Sylvain Tesson is an award-winning French writer and traveler. A geographer by training, he has travelled the world using many different methods of transportation including bicycle, train, horse, and even on foot, walking from Russia to India. He participated in archaeological digs in Afghanistan and Pakistan and wintered alone in a cabin on a remote lake in Siberia. He co-directed a documentary, ALONE, 180 DAYS ON LAKE BAILAL (2011) based on his book The Consolations of the Forest (Penguin, 2013) which was later adapted into a dramatic film, IN THE FORESTS OF SIBERIA (2016). One of France’s most celebrated travel writers, he has been awarded the Prix Medicis and the Prix Goncourt de la Nouvelle. The Art of Patience: Seeking the Snow Leopard in Tibet won the Prix Renaudot in 2019.

Read an overview of his travels

He recently completed Travel Book Mars with comic book artist François Schuiten.


Read about the soundtrack by Nick Cave and Warren Ellis for VELVET QUEEN.

More music from the film

The Press Notes are a superb accompaniment for anyone interested in knowing more about the film and filmmakers. Read here.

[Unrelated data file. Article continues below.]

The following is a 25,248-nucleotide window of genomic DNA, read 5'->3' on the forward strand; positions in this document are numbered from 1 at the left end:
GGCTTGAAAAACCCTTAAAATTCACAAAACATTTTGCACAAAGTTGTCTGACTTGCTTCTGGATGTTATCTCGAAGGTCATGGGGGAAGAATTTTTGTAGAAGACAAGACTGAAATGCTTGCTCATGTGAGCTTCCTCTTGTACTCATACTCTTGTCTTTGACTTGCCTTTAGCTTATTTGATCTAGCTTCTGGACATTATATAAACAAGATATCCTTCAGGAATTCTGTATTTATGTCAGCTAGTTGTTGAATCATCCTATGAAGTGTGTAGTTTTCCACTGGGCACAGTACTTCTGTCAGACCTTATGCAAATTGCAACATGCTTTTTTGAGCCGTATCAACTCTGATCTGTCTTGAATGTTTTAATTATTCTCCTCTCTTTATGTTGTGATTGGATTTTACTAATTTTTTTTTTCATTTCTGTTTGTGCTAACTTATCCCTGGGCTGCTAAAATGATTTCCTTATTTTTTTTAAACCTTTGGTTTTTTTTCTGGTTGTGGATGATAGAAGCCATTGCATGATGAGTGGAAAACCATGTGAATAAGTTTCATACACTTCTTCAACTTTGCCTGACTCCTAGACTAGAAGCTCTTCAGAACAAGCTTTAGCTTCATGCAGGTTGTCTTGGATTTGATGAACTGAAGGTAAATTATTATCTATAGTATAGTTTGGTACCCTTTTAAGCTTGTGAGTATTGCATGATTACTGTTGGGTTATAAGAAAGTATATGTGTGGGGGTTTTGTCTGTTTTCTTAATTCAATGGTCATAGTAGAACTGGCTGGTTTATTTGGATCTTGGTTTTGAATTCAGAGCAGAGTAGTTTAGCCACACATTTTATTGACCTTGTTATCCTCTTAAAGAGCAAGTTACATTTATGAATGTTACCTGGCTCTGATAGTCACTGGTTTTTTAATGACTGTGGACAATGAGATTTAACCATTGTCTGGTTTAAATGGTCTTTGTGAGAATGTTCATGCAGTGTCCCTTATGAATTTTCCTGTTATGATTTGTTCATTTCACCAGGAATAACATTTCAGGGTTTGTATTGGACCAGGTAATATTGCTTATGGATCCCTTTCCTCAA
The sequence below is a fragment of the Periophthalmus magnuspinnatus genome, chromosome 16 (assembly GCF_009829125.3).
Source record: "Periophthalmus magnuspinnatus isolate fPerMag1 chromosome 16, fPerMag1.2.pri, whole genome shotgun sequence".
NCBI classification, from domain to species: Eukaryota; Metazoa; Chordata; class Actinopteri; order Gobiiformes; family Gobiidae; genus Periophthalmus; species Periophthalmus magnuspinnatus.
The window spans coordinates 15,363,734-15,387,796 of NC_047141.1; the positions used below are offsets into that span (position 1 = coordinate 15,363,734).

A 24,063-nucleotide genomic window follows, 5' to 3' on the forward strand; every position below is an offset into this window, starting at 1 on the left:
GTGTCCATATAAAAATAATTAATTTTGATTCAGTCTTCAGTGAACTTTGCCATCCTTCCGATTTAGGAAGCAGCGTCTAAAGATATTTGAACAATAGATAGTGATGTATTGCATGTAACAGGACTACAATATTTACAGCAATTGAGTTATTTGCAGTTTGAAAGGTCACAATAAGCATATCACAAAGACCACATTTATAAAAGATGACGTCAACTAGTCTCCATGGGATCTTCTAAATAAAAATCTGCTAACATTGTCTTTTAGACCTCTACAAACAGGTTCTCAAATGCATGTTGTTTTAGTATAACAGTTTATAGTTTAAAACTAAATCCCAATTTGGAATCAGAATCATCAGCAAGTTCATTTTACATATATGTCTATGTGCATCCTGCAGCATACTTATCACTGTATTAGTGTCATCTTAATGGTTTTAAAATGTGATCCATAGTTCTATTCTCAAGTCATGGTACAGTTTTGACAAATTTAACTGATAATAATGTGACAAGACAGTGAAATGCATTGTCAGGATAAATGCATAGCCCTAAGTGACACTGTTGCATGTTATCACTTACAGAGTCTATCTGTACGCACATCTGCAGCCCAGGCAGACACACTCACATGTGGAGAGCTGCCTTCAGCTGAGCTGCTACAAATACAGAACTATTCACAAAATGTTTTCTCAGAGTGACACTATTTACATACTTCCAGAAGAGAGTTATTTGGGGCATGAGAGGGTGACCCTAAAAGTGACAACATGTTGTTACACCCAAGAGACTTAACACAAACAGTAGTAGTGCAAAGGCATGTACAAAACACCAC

Gaetano Kazuo Maida is a media professional and strategic planner. He has both owned as well as consulted for restaurants and opened a tea shop.  He was a founding director of the Buddhist quarterly Tricycle, and producer/director of several films including Peace Is Every Step, a film profile of Vietnamese Zen teacher/activist Thich Nhat Hanh, narrated by Ben Kingsley. Among his other films as director and/or producer are The Simple Life, On the Luce, Rock Soup, Milarepa, and Touching Peace

 He is currently executive director of the nonprofit Tea Arts Institute and Buddhist Film Foundation . Last June, Buddhist Film Foundation joined with San Francisco Bay Area activists and filmmakers to create the Burma Spring Benefit Film Festival (BSBFF) in response to the humanitarian and civil rights crisis triggered by the military coup in Burma. BSBFF Encore Edition is set to begin on the anniversary of the coup, and runs February 1–13, 2022 to bring new awareness and raise more funds for humanitarian aid there. Information here.

Maida has written for EatDrinkFilms about his search for the perfect Bialy and reviewed CITY OF GOLD , THE BIGGEST LITTLE FARM, IN SEARCH OF ISRAELI CUISINE, and RAMEN SHOP.